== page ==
Living in Tokyo, Japan, the world’s second largest economy, means experiencing one of the most energetic cities the world has to offer. This metropolis is home to more than 10 million people, and is famed for its rich culture, incredible cuisine, efficient transportation, and friendly people. And while Japanese is naturally the official language, there are an increasing number of Japanese who can speak English – particularly within the business sector.
As Tokyo is a hub for the rest of the region, a sizeable number of international corporations have an office or affiliate in Japan, and thus the expat community in the city is significant.
For families with children, Tokyo offers plenty of options including daycares, “play spaces”, and a variety of international schools with programs that consistently gain students places at prestigious universities in the United States, Europe, and elsewhere. Not to mention, Tokyo is also one of the safest capitals in the world, boasting a very low citywide crime rate.
The Expat Info Desk guide to living in Tokyo covers the following topics-
The Expat Info Desk guide to living in Tokyo is packed with essential information and compulsory details on living legally in Tokyo. From visa, ID requirements and residency permits through to taxation and work rights, it contains everything you need to know about meeting the regulatory requirements of living here.
The Expat Info Desk relocation guide to living in Tokyo contains full and comprehensive listings of all the popular residential areas within Tokyo. From the central apartments of Tokyo through to the beautiful parkside residences of Aoyama, we tell you who you will find living there, what the local amenities are and how much you can expect to pay for a place that meets your needs.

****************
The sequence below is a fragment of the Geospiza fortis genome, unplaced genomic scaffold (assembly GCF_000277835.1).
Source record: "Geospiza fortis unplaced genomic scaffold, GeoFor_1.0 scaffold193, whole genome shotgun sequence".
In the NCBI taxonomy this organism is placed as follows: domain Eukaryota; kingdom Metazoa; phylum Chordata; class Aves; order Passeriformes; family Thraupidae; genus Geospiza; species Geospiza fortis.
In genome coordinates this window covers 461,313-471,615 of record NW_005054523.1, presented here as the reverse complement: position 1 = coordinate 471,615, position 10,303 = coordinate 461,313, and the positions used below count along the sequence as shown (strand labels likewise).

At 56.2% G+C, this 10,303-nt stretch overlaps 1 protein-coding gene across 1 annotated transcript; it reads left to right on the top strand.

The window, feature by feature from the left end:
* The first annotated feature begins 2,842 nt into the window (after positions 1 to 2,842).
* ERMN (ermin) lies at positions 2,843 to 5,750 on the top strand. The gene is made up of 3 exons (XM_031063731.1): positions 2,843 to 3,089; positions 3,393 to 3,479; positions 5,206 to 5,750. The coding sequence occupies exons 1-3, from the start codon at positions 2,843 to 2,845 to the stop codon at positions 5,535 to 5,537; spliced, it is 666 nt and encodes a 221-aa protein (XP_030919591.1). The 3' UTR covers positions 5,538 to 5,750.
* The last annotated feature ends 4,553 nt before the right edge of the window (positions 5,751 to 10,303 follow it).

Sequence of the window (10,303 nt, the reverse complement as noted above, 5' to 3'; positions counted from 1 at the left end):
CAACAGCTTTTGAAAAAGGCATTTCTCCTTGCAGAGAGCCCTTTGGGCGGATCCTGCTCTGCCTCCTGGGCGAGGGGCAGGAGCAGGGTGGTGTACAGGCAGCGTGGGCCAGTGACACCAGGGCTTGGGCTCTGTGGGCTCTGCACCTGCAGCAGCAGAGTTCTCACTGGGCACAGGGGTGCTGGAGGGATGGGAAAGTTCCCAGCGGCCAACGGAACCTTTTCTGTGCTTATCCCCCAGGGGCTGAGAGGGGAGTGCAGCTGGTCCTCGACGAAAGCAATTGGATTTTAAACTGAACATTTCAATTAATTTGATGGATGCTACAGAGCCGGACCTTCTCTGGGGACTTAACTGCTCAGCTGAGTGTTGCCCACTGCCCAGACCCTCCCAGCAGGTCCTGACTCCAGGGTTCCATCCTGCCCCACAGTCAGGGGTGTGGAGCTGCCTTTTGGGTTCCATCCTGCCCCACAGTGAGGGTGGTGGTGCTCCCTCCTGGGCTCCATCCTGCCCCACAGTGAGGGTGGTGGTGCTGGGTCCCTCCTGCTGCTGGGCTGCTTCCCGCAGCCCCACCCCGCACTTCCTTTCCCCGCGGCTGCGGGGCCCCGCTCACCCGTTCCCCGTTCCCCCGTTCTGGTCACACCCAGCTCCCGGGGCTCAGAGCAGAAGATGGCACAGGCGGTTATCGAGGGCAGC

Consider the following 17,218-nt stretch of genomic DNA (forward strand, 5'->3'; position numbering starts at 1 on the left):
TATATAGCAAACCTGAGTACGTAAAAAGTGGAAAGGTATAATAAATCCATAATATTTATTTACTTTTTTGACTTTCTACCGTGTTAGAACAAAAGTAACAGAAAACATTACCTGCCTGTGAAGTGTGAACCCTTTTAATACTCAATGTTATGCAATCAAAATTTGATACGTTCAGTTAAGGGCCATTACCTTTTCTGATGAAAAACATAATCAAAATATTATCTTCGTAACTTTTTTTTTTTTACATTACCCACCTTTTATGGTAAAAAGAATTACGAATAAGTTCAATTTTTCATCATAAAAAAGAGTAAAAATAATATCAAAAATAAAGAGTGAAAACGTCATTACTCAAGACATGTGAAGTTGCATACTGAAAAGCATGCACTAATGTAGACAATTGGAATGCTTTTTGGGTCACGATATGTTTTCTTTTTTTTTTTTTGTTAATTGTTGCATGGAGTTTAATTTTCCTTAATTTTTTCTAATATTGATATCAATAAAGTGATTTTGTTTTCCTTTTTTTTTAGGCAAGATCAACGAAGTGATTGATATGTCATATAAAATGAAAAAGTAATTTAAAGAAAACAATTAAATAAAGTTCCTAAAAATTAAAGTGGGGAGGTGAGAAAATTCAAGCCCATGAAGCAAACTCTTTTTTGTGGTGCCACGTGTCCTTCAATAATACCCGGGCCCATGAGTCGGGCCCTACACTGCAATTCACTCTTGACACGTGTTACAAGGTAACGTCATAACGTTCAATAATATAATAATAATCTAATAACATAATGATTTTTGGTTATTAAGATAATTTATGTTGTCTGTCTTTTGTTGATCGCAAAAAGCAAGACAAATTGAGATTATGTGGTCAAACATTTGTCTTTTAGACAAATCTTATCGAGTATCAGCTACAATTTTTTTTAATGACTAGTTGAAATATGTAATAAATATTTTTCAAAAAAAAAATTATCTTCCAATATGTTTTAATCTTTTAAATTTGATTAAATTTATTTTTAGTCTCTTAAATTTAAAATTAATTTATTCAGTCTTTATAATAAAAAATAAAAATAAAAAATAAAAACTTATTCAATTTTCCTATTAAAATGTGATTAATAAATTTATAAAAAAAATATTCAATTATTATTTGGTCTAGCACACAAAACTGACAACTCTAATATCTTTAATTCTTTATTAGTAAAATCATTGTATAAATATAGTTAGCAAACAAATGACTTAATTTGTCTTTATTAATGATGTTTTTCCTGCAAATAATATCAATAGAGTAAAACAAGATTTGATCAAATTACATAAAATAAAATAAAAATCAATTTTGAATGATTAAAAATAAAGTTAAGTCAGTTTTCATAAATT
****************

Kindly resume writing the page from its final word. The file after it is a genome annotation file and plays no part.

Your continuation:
If you are wondering how to find suitable utilities and communications service providers, looking for international schools for your children, want to find someone to worship, are concerned about bringing your pets here or simply want to understand how to travel around this vast city, this international relocation guide to living in Tokyo will answer all your questions as well as providing you with information about many other topics that you may not have even thought of.
Tokyo’s cultural and entertainment scene is well known for being vast and varied. Our expatriate on the ground in Tokyo has sampled everything that is on offer and is now able to share with you insider information about where to eat, drink, dance, meet new friends and sample the rich cultural heritage on offer.
International relocation to a city that is as vast and culturally challenging as Tokyo can be very daunting. We provide you with practical information about how you can stay safe and avoid any potential dangers. We also provide in-depth listings and contact details for all major health service providers and hospitals, thus ensuring that you have all the information you need at your fingertips.
Despite the city growing ever more “internationalized”, Tokyo’s culture and customs are indeed very local. While it can take years of life in Japan to become truly enmeshed in cultural and customary practices, this expat relocation guide serves to offer the basics in getting you started.
Written by an author who has experienced first hand the trials, challenges and joys of living in Tokyo, our writer offers readers the information and advice that she wish she had been given when she first relocated here. This is not a travel guide; it is a realistic insight into what life is really like for a foreigner living in Tokyo and it will become an invaluable source of information throughout your relocation process and beyond.
Our guide was written by Jesse Green and last published on Friday 17th September 2010.
|01||Foreigners intending to stay in Japan for longer than 90 days are legally obligated to register with their local municipal office.|
|02||Taking Japanese and cultural classes will greatly help in boosting confidence and will give you a greater sense of appreciation for Japanese.|
|03||Understanding Tokyo’s transportation system is one of the keys to a happy life in the city. Some command of how to get around will ensure indepe|
|04||Explore Shibuya, Harajuku, and Omotesando to see 3 neighboring districts, each with their own demographic.|
|05||Let Tokyo’s food be the fastest way to your heart and you’ll never look at food from your home country the same way again.|
Some of the market vendors in Tsukiji have been in business for over 20 generations.